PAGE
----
Facebook today announced an updated version of its Android app, which the company claims loads photos and opens up Timelines twice as fast as before, a critical upgrade for end-users who don't have extra seconds to spare waiting for the latest cute cat picture to load.
To the company's credit, it is letting developers in on some of the secrets behind the purportedly speedier app. Facebook engineer Frank Du, who works on the social network's Android team, provided a detailed breakdown of the techniques his group embraced to turbocharge the app.
For starters, Du said that his team rebuilt the native code for the app, moving from a hybrid native/Web view to pure native code. The purpose here was to support the "unique complexity" of the site's stories -- status updates, link shares, and images that pop up on the news feed and Timeline -- across devices.
Among the team's tactics, it reduced garbage collection to boost memory efficiency, which can have a significant impact on UI smoothness, according to Du: "Inefficient memory usage will result in many garbage collection events, which in turn can pause the application for multiple frames and cause visible stutter during scrolling."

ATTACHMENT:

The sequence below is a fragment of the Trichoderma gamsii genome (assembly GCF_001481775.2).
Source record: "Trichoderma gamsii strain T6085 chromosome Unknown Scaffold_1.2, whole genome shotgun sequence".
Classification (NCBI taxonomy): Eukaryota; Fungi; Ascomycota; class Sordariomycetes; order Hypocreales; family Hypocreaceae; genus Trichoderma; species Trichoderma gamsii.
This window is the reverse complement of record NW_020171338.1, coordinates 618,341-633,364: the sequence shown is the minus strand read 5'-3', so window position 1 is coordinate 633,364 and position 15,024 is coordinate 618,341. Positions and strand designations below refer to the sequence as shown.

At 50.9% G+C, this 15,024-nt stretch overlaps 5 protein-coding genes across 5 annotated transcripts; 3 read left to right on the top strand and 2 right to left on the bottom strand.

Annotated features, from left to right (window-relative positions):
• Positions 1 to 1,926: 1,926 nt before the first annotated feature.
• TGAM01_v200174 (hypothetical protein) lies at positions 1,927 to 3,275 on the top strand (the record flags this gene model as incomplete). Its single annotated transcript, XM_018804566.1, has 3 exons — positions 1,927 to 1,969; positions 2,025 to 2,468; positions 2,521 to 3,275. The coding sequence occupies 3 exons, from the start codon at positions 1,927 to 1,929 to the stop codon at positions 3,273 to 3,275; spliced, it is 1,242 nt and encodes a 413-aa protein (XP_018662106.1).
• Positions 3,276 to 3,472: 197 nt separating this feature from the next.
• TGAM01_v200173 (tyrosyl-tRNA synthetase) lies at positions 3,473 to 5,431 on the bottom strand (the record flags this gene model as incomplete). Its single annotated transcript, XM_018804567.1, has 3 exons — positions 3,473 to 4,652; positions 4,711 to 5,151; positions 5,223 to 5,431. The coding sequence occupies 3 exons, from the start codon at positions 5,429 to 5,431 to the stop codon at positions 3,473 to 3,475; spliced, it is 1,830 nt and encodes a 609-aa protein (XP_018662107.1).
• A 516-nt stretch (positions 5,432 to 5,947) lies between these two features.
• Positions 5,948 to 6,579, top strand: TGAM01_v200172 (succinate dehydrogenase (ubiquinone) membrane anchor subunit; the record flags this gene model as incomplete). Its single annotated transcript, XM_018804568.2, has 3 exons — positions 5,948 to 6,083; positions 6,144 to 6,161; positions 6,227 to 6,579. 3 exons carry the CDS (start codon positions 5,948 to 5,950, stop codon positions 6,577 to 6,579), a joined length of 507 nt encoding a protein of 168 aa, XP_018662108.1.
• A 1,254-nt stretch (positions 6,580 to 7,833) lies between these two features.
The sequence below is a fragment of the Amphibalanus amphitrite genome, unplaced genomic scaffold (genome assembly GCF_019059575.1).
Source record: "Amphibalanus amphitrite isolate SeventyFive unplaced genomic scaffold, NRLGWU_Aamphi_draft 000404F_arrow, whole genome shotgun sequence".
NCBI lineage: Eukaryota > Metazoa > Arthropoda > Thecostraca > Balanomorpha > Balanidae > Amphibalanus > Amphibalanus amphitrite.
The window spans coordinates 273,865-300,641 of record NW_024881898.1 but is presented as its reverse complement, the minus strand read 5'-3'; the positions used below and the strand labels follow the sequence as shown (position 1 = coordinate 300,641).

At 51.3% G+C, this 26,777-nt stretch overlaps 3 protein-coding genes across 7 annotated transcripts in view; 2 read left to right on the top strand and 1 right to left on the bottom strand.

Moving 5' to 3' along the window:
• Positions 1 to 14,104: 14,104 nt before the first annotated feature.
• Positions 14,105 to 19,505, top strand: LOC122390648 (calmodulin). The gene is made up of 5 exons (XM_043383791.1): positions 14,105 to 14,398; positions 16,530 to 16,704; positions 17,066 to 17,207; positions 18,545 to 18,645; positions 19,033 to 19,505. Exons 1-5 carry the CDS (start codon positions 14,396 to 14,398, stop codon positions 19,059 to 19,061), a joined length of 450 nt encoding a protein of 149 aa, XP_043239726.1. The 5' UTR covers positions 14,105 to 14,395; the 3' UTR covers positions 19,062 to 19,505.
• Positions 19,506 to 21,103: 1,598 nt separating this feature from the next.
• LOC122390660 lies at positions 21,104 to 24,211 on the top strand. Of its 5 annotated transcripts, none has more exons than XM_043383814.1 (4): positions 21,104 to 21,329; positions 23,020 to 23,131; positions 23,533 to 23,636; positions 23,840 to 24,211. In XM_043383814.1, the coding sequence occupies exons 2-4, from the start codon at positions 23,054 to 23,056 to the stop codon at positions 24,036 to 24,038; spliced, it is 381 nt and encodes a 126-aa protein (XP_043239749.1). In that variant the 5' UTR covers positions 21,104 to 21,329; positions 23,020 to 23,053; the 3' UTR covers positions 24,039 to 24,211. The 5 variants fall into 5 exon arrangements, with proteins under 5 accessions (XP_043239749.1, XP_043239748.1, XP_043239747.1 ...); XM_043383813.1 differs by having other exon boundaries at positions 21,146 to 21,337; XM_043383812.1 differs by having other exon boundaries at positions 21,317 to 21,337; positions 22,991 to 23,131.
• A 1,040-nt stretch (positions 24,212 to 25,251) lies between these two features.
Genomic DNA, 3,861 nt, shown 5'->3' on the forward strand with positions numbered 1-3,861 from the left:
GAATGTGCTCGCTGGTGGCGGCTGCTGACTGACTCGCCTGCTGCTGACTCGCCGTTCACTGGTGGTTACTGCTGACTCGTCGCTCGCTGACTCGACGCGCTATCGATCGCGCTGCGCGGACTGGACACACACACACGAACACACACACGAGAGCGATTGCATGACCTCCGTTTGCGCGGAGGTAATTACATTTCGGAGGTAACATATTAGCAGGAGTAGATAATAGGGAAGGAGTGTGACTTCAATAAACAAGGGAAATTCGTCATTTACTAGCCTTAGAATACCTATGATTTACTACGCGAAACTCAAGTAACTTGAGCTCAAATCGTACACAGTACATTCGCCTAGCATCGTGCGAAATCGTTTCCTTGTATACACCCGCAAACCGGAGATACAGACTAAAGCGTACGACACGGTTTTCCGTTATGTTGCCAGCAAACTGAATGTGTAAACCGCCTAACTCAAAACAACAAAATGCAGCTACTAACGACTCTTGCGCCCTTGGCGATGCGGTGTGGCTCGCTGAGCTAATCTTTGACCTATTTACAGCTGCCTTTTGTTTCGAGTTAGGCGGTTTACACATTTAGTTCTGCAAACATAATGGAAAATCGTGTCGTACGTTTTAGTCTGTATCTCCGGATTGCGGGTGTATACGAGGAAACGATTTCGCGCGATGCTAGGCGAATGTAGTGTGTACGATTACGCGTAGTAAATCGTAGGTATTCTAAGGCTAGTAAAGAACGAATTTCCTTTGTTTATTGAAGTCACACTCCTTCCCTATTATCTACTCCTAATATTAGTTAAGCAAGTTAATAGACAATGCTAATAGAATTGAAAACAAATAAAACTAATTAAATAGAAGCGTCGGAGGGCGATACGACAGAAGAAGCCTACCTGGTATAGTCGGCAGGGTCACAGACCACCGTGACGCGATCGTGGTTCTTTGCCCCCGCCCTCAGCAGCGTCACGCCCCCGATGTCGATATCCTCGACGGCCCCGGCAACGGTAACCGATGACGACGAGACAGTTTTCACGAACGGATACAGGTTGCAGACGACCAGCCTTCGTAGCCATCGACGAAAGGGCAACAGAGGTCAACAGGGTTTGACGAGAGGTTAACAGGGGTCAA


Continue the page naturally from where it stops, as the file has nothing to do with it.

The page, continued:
The team worked to minimize, eliminate, or defer allocations in performance-critical code, he said. The app also postpones performing allocation-heavy code, such as feed-story parsing, until scrolling stops.
Second, the team wrote a custom lightweight event bus. Common event buses can slow performance and suck up memory as it works to get disparate classes to communicate with one another, according to Du. This one "avoids all reflection and object iterators so it can be registered and unregistered during performance-critical areas of code, such as during scrolling," he explained.
Third, the team took a different approach to loading photos, which can be a memory-intensive operation. "The standard method of allocating them directly on the Java heap can result in significant GCs and out-of-memory errors," he wrote. "We moved our bitmaps to be loaded on the native heap using the inPurgeable flag in the BitmapFactory class."
That native-heap approach means photos can be allocated in native memory instead of in the Java heap or in external memory, "which in turn significantly reduced their impact on our allocations and thus performance."
Finally, Du said Android's native view-recycling support in ListView is inefficient when it comes to list elements with varying row heights, such as in news feed stories. "We wrote a custom view recycler, which detached heavy content views once they were added to the recycling heap," he explained. "We also recycled substories in more complicated aggregated feed stories."
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